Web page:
“The families who brought this case have been living under a toxic cloud of hog waste produced by Premium Standard for more than 11 years,” said lead trial counsel Richard H. Middleton, Jr. of Savannah, GA. “Defendants claimed their operations complied with state environmental regulations – however, this trial showed that PSF produced industrial-scale pollution with complete lack of regard for the extreme toxicity its operation caused for its neighbors, day in and day out.”

Co-trial counsel, Stephen A. Weiss of New York City added: “Rather than accept responsibility for their actions like a good neighbor, these defendants continue to deflect blame. We’ve offered repeatedly to sit down with their representatives to try to forge a fair resolution, but they continue to choose the courtroom over the settlement table. If I were a Smithfieldshareholder today, I’d be none too pleased with their chosen path.”

The $11 million verdict represents one of the largest jury awards in Jackson County in the last year. The ruling follows a $4.5 million verdict in 2006 against Premium Standard Farms on behalf of six plaintiffs, a case also won by the trial team of Messrs. Speer, Middleton and Weiss. Premium Standard Farms has lost three of four trials brought against them because of hog odors, and after today’s verdict have been ordered to pay almost $21 million by juries.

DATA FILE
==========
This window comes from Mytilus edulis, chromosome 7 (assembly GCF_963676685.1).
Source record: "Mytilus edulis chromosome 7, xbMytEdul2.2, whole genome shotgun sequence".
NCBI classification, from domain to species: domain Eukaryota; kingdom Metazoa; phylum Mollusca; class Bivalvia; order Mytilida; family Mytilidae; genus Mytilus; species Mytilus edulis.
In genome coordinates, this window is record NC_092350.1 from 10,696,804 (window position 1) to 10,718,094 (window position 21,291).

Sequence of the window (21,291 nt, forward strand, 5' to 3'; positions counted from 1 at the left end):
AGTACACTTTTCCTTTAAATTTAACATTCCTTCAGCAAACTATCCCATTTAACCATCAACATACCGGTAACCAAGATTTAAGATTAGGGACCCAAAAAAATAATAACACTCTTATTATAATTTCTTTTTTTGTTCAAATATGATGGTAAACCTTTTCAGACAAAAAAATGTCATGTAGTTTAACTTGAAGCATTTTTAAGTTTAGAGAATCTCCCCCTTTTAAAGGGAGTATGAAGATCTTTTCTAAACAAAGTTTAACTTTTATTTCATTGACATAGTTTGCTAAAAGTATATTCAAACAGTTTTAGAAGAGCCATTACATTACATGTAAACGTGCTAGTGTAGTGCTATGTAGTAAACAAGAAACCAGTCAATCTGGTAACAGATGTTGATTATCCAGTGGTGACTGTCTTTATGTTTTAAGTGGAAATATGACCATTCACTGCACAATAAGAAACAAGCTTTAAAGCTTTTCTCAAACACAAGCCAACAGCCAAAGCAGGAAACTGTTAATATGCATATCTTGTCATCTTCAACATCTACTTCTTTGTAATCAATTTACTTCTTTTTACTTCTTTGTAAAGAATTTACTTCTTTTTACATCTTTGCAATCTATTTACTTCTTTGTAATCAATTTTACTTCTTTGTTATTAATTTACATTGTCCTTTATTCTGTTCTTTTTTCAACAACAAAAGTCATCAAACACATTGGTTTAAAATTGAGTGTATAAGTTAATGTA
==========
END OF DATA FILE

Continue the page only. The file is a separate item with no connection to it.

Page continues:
“It’s time these agri-businesses get serious and start taking care of what continues to be a serious problem with the pollution caused by their factory farm operations,” Mr. Middleton added. “Their battalions of high-priced lawyers are not going to make the stench go away.”

The three lawyers represent another 250 or so plaintiffs whose cases against Premium Standard Farms are still pending in Jackson County and various counties in northern Missouri.

The case caption is Owens, et al v. ContiGroup Companies, et al.